Bronchiolitis is a generic term applied to varied inflammatory processes that affect the bronchioles, which are small conducting airways < 2 mm in diameter. In infants and children, bronchiolitis is common and usually caused by respiratory syncytial virus or adenovirus infection. In adults, bronchiolitis is less common but is encountered in multiple clinical settings. Disorders associated with bronchiolitis include organ transplantation, connective tissue diseases, and hypersensitivity pneumonitis. Inhalational injuries as well as postinfectious and drug-induced causes are identified by association with a known exposure or illness prior to the onset of symptoms. Idiopathic cases are characterized by the insidious onset of dyspnea or cough and include cryptogenic organizing pneumonitis (COP).
The clinical approach to bronchiolitis divides patients into groups based on etiology, but different clinical syndromes may have identical histopathological findings. As a result, no single classification scheme has been widely accepted, and there is an overlapping array of terms to describe these disorders from the viewpoints of the clinician, the pathologist, and the radiologist.
Acute bronchiolitis is most commonly seen following viral infection in children.
Constrictive bronchiolitis (also referred to as obliterative bronchiolitis, or bronchiolitis obliterans) is relatively infrequent although it is the most common finding following inhalation injury. It may also be seen in rheumatoid arthritis; drug reactions; and chronic rejection following heart-lung, lung, or bone marrow transplant. Patients with constrictive bronchiolitis have airflow obstruction on spirometry; minimal radiographic abnormalities; and a progressive, deteriorating clinical course.
Proliferative bronchiolitis is associated with diverse pulmonary disorders including infection, aspiration, ARDS, hypersensitivity pneumonitis, connective tissue diseases, and organ transplantation. Compared with constrictive bronchiolitis, proliferative bronchiolitis is more likely to have an abnormal chest radiograph.
Cryptogenic organizing pneumonitis (COP) formally referred to as bronchiolitis obliterans with organizing pneumonia (BOOP) (see Table 9–17) affects men and women between the ages of 50 and 70 years, typically with a dry cough, dyspnea, and constitutional symptoms that may be present for weeks to months prior to seeking medical attention. A history of a preceding viral illness is present in half of cases. Pulmonary function testing typically reveals a restrictive ventilatory defect and impaired oxygenation. The chest radiograph frequently shows bilateral patchy, ground-glass or alveolar infiltrates, although other patterns have been described (see Table 9–17).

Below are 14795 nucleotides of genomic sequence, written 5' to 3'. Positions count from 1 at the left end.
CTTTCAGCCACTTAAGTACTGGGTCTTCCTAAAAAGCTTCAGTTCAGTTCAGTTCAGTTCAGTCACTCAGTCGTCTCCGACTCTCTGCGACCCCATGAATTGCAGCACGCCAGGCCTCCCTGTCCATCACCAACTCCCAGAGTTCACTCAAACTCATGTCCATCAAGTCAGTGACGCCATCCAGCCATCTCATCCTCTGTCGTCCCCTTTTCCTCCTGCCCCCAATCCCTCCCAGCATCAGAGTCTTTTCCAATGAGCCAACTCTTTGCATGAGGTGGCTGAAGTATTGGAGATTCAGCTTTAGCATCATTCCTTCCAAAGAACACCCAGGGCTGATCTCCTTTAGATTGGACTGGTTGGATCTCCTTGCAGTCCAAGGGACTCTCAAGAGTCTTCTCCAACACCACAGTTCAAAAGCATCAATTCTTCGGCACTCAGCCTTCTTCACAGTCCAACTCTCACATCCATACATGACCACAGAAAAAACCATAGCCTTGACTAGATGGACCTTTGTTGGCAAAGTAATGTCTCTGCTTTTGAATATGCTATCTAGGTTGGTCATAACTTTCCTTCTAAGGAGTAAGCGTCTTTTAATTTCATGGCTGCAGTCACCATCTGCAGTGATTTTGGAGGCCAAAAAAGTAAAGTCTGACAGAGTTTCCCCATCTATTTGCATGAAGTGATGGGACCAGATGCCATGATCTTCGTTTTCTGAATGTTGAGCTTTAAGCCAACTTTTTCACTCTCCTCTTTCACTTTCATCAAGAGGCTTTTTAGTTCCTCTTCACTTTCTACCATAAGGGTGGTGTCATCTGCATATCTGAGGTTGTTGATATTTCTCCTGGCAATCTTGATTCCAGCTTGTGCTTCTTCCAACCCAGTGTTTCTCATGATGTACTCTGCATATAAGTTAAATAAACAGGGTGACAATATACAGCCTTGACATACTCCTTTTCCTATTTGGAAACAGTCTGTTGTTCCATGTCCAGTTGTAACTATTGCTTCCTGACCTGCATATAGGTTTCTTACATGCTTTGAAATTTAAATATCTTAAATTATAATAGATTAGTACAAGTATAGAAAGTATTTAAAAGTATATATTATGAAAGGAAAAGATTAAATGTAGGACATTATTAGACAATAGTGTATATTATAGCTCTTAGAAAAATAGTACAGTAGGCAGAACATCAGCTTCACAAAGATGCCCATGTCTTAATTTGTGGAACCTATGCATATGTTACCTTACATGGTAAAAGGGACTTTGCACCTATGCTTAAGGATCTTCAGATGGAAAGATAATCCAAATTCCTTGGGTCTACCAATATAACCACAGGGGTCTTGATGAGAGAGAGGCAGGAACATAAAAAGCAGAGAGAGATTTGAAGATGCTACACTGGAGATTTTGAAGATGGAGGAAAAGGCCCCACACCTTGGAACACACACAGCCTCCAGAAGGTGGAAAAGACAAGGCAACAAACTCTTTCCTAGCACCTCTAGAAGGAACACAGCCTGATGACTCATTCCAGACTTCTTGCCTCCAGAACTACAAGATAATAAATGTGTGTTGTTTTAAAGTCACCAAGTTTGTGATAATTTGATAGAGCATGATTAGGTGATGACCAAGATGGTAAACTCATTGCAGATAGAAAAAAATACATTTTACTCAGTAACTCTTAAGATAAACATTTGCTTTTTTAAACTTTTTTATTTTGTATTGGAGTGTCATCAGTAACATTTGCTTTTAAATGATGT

Follicular bronchiolitis is most commonly associated with connective tissue disease, especially rheumatoid arthritis, and with immunodeficiency states.
Respiratory bronchiolitis usually occurs without symptoms or physiologic evidence of lung impairment.
Diffuse panbronchiolitis is most frequently diagnosed in Japan. Men are affected about twice as often as women, two-thirds are nonsmokers, and most patients have a history of chronic pansinusitis. Patients complain of dyspnea, cough, and sputum production, and chest examination shows crackles and rhonchi. Pulmonary function tests reveal obstructive abnormalities, and the chest radiograph shows a distinct pattern of diffuse, small, nodular shadows with hyperinflation.
Constrictive bronchiolitis is relatively unresponsive to corticosteroids and is frequently progressive. Corticosteroids are effective in two-thirds of patients with proliferative bronchiolitis, and improvement can be prompt. Therapy is initiated with prednisone at 1 mg/kg/d orally for 1–3 months. The dose is then tapered slowly to 20–40 mg/d, depending on the response, and weaned over the subsequent 3–6 months as tolerated. Relapses are common if corticosteroids are stopped prematurely or tapered too quickly. Most patients with COP recover following corticosteroid treatment.